Children as young as three are ready to start learning about money, says Elizabeth Odders-White, associate dean of the Full-Time MBA program and the U.S. Bank Professor in the Department of Finance, Investment, and Banking at the Wisconsin School of Business.
Elizabeth Odders-White, U.S. Bank Professor in the Department of Finance, Investment, and Banking at the Wisconsin School of Business.
"There's not a huge difference in absorbing financial information and other information," Odders-White says in a CreditCards.com article titled “What Kids Should Know About Money, At What Age.”
In the article, Odders-White cautions adults about using language that might lead to negativity or cause children undue stress about money. "We know that people have vivid memories of negative experiences around money, and that has an effect on how people view money," she says.
Odders-White also offers advice on helping six- to 12-year-old children learn about shopping. Rather than saying, “We can’t afford that,” she says to remind children about the consequences of their choices they make: “We could buy X, but then we can’t buy Y.”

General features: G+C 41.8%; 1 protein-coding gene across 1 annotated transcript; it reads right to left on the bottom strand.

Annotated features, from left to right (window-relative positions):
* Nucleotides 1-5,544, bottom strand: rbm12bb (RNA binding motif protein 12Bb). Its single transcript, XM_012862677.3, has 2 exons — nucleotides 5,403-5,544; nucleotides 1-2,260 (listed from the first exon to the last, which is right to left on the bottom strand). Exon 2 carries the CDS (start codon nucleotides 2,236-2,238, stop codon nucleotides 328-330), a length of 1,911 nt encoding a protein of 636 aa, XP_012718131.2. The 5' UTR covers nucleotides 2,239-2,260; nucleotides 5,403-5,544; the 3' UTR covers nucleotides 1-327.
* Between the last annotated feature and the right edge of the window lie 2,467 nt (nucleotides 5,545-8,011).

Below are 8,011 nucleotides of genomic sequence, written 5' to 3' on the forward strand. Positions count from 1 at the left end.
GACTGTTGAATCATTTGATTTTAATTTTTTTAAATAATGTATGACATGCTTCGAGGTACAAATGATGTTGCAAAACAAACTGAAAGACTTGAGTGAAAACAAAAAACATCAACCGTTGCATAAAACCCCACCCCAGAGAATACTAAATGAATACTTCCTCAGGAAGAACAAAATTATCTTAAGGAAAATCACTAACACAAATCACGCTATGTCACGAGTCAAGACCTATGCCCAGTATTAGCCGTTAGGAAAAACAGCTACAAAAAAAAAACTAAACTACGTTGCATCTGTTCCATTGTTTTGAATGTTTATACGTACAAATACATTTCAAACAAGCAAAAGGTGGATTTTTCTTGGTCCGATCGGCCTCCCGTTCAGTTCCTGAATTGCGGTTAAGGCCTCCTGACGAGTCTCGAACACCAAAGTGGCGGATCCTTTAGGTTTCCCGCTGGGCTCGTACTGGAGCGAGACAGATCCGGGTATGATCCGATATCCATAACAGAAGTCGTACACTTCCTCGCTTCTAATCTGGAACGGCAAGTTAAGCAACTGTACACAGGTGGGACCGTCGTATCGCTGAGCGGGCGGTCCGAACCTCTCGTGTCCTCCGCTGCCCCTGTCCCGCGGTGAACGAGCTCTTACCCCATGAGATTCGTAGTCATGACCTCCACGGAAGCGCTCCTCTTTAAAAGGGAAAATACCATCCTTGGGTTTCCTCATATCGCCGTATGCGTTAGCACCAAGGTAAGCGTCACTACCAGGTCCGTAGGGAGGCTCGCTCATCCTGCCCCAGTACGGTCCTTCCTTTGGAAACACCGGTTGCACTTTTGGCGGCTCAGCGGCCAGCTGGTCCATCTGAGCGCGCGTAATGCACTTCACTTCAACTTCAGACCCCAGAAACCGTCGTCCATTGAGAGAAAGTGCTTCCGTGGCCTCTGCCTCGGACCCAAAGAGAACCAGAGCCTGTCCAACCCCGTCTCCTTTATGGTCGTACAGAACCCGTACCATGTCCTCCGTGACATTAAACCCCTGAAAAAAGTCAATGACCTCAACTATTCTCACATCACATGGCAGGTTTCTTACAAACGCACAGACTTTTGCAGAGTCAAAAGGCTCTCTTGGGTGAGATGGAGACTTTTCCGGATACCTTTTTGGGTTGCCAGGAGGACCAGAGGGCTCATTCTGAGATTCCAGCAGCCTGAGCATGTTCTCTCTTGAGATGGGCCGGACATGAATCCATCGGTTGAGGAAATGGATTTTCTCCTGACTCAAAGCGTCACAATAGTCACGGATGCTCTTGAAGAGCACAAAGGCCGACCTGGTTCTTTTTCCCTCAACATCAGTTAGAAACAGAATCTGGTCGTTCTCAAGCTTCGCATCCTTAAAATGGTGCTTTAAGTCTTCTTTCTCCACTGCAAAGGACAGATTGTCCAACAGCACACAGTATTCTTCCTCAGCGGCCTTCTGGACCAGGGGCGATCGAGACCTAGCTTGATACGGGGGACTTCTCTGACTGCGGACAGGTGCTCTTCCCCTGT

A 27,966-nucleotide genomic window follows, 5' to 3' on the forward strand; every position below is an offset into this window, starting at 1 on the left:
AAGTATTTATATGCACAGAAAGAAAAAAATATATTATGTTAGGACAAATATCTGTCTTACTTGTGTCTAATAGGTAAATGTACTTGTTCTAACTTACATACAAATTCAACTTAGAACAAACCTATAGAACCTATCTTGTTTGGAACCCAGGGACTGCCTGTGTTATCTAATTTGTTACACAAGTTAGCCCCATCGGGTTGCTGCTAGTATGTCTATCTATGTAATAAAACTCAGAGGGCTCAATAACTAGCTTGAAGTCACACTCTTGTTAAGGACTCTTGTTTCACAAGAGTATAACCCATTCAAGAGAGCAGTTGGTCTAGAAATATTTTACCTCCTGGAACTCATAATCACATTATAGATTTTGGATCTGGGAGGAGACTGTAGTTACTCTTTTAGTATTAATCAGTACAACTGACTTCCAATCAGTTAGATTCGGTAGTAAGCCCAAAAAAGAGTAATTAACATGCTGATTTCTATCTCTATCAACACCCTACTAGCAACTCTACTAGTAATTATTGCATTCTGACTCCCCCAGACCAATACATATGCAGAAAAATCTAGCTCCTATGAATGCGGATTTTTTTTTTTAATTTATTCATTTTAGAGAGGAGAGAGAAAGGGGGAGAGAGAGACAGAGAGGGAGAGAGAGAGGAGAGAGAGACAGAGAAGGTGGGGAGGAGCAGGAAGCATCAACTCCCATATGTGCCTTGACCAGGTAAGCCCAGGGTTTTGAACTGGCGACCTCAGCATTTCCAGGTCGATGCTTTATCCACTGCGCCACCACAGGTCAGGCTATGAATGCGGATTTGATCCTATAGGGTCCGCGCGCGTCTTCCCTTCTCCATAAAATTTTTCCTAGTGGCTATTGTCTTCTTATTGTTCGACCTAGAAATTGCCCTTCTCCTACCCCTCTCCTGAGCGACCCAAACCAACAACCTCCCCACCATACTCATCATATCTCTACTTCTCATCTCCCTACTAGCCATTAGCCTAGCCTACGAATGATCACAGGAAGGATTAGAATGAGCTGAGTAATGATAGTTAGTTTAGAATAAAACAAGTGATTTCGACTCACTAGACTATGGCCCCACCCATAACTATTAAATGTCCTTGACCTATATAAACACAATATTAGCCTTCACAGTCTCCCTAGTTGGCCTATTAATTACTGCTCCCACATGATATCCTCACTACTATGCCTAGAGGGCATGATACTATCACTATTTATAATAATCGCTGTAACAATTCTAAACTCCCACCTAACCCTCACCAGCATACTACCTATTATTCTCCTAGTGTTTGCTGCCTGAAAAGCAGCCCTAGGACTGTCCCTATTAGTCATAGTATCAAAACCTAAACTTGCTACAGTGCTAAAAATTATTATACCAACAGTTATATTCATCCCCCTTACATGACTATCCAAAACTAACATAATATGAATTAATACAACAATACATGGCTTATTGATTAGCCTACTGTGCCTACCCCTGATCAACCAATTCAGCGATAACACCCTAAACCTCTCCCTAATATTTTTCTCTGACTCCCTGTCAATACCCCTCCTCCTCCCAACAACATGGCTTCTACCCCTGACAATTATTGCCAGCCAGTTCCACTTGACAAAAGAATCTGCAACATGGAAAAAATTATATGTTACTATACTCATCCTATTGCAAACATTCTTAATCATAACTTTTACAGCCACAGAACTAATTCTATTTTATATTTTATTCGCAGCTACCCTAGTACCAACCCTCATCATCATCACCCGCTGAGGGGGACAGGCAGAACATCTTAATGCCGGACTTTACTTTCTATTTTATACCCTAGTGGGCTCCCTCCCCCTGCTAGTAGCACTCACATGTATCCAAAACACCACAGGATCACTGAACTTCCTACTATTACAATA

This teaches children about resource management and delayed gratification. "That's a key piece of what happens in this age group," Odders-White says.
A Reuters article on how to manage children’s money also includes some advice from Odders-White. In the article titled “How to Bank Your Child’s Money,” Odder-White says that although many adults bank online, children benefit from banking in person.
Read the full articles at CreditCard.com and at Reuters. The Reuters article also appears on the Time and CNBC websites.
To learn about Odders-White’s research on this topic, see her recent Forward Thinking Faculty Blog post.